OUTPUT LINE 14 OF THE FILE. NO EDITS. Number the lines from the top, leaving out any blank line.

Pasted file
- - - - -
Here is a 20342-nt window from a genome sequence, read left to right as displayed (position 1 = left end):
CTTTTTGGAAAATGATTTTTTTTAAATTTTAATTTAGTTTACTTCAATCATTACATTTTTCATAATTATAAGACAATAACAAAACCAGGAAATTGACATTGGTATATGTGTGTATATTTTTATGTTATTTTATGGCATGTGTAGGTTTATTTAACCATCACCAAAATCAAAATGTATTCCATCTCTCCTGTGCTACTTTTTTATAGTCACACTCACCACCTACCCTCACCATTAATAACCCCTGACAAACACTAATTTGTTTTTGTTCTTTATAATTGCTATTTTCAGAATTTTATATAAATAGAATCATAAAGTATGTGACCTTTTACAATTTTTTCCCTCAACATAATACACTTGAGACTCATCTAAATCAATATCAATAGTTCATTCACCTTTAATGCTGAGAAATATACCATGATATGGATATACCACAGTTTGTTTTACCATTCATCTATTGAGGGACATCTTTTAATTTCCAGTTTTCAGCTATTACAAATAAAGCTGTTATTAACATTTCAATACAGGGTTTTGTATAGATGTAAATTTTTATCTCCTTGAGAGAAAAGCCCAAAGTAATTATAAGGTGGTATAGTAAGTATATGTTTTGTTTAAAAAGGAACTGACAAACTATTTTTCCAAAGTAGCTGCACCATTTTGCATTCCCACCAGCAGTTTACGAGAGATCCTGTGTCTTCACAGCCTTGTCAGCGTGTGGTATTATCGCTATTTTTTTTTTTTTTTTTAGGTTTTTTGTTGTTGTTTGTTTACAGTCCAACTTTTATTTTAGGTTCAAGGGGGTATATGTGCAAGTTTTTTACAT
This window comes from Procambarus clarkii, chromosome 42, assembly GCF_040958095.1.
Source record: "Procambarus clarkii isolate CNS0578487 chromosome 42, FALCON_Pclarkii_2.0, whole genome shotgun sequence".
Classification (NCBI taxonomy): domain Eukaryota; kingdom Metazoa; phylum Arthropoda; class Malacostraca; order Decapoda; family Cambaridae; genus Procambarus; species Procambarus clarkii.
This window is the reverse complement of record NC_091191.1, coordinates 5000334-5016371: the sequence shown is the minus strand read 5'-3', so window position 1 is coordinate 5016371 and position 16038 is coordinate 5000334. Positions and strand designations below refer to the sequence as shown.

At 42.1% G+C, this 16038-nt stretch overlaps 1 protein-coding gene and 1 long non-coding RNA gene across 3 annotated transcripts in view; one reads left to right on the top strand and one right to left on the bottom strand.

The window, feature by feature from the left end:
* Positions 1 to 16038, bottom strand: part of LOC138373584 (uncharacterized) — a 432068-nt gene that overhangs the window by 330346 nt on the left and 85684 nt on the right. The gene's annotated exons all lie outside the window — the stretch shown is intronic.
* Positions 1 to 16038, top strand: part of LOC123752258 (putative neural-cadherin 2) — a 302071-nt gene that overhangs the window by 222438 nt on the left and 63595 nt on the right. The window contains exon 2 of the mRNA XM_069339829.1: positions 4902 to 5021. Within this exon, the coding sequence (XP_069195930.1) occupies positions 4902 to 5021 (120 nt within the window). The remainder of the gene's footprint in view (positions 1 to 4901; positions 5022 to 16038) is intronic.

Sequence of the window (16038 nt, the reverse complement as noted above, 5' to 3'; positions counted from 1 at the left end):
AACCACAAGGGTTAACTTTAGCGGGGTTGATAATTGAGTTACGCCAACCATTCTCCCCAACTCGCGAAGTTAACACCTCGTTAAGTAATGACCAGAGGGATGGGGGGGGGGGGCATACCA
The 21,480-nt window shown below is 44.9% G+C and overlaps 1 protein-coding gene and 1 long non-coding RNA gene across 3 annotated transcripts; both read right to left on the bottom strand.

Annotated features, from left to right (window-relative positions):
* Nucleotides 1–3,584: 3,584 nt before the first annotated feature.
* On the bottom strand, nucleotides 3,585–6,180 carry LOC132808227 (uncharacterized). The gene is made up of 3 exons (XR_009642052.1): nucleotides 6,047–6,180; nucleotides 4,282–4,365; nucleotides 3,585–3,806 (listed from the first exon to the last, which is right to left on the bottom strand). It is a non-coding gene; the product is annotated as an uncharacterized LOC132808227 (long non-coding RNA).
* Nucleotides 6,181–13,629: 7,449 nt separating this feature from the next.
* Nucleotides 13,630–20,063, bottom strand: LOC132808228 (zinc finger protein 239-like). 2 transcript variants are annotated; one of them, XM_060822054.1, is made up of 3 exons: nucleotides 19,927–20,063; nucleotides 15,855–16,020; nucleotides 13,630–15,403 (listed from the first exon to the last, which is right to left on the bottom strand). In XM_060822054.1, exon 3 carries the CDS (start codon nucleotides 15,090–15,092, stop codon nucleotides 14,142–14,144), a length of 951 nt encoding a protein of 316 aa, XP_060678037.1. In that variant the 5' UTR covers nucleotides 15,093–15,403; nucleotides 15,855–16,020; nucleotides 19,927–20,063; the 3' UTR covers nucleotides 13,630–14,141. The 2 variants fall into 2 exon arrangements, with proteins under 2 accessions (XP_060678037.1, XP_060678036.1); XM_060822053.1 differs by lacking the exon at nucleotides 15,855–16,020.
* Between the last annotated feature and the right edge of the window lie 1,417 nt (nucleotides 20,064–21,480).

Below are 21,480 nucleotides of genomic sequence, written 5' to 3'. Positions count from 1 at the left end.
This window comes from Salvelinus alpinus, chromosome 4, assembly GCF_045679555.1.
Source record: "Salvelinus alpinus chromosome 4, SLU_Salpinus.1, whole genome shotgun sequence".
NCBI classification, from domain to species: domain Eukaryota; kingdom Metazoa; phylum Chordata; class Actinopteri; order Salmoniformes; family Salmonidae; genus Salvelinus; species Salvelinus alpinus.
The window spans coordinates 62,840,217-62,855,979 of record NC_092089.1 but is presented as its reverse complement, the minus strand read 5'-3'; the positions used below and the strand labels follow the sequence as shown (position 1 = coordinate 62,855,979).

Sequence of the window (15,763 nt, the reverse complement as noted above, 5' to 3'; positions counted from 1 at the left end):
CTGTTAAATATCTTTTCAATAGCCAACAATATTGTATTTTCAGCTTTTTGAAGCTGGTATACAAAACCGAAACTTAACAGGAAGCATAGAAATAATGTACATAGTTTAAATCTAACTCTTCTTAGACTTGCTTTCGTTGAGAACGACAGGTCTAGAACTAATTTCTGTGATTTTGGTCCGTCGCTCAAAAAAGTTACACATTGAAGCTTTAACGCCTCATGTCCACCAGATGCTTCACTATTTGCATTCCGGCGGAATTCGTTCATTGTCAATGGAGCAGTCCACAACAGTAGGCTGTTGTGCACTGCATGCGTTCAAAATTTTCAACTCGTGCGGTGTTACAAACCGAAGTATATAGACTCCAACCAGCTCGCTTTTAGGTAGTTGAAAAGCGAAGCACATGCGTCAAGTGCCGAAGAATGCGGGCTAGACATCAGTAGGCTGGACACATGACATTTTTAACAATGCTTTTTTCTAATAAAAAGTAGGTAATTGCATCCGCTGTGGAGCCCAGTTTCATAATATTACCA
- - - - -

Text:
Annotated features, from left to right (window-relative positions):